The ability to connect and to feel a sense of belonging are basic human needs, but new research from Swansea University has examined how these are determined by more than our personal relationships.
Research by psychologist Professor Andrew Kemp of the College of Humanities and Health highlights the importance of taking a broader approach to well-being and how it can be influenced by issues such as inequality and anthropogenic climate change.
Professor Kemp worked with doctoral student Jess Mead and clinical consultant psychologist Dr Zoe Fisher, of the University’s Health and Wellbeing Academy, on the study which presents a transdisciplinary framework to help understand and improve the well-being.
Professor Kemp said: “We define well-being as a positive psychological experience, fostered by connections with oneself, the community and the environment, supported by healthy vagal function, all of which are influenced by social factors. -contextuals which are beyond the control of the individual. “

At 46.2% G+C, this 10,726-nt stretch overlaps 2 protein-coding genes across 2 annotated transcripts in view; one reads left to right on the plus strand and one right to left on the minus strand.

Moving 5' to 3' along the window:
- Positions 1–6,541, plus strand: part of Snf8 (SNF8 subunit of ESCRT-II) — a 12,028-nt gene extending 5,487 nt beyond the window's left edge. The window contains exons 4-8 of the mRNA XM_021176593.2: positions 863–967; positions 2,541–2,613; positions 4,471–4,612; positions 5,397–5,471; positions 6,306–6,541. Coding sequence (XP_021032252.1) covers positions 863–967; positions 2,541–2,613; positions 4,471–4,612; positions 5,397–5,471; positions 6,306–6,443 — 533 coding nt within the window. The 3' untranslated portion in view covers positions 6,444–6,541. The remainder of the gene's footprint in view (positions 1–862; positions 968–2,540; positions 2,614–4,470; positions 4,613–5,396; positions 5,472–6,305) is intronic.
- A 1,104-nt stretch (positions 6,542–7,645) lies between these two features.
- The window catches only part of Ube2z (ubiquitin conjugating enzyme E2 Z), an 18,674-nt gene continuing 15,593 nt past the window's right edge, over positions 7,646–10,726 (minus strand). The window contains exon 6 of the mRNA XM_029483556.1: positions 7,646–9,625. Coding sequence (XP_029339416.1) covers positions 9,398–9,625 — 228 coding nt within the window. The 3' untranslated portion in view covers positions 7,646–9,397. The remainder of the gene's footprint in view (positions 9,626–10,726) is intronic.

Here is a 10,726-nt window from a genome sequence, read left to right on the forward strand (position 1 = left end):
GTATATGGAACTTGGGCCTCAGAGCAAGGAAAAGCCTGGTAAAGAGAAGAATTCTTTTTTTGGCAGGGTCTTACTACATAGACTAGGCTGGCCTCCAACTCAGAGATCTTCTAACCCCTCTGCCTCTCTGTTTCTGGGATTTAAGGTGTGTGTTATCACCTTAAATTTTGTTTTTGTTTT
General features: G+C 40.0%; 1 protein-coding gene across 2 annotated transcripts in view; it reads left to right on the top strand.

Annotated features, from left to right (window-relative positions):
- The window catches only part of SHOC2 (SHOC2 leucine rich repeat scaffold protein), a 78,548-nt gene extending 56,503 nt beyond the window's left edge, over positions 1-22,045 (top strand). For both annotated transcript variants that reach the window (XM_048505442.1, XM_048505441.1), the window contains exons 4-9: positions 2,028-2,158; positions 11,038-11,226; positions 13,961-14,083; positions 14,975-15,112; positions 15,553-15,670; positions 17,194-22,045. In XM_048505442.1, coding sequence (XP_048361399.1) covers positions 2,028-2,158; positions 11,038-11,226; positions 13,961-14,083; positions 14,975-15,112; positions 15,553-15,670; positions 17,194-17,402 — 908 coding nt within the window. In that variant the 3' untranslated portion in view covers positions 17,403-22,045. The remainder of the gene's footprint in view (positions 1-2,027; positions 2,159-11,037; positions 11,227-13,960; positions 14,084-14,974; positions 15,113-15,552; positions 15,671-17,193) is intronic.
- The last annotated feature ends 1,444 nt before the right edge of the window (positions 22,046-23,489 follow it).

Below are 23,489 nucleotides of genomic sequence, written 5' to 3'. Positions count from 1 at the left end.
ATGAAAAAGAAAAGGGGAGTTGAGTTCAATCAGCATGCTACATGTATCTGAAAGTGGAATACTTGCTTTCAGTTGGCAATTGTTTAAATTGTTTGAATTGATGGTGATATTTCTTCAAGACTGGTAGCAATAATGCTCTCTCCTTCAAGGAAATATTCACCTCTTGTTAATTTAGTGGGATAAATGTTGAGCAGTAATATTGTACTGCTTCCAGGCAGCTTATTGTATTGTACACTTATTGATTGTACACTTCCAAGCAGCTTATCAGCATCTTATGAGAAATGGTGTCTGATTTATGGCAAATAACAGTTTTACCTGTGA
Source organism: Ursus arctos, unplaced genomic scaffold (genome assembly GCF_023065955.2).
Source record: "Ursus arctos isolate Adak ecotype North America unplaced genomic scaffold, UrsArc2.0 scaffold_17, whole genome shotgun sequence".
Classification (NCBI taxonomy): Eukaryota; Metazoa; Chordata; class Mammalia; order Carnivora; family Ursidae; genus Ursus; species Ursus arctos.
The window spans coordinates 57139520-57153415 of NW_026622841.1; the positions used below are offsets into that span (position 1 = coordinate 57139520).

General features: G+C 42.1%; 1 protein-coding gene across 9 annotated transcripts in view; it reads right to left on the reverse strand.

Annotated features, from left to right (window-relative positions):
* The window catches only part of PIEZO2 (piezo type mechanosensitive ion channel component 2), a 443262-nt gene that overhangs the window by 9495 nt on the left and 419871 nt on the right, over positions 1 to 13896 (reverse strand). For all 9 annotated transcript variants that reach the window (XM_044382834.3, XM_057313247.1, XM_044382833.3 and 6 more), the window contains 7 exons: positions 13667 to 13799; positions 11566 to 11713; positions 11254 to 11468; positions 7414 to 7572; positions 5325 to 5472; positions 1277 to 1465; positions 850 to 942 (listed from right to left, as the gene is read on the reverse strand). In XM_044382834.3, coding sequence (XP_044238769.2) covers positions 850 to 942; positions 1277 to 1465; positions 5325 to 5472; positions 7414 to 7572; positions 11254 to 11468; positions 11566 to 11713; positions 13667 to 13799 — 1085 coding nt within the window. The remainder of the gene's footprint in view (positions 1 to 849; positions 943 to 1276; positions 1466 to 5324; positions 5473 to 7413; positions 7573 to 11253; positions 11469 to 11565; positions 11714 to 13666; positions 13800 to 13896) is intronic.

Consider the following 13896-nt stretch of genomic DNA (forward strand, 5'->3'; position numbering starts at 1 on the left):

The researchers say their latest findings, which have just been published in Frontiers in Psychology, are particularly relevant as society seeks to recover and learn from Covid-19.
He said: “Our framework has already contributed to a better understanding of how to protect well-being during the pandemic and has led to the development of an innovative scientific intervention on well-being, targeting university students and individuals. living with acquired brain damage. “
Prof Kemp added, “We believe our guest article is timely because not only does it align with a post-pandemic future that requires societal transformation, but it also echoes global efforts to promote planetary well-being.
“Globalization, urbanization and technological advancements have caused humans to become increasingly disconnected from nature. This continues despite research showing that contact with nature improves well-being.”
Research reveals the health and well-being benefits of connecting with oneself, others and nature, and underscores the need for focused efforts to tackle key societal issues that affect our ability to connection.
He added: “The poorest are disproportionately affected by major societal challenges, including the growing burden of chronic disease, social loneliness and anthropogenic climate change.
“Economic inequalities have adverse effects on the whole population, not just the poor, so improving economic inequality is fundamental to improving the well-being of the population.”
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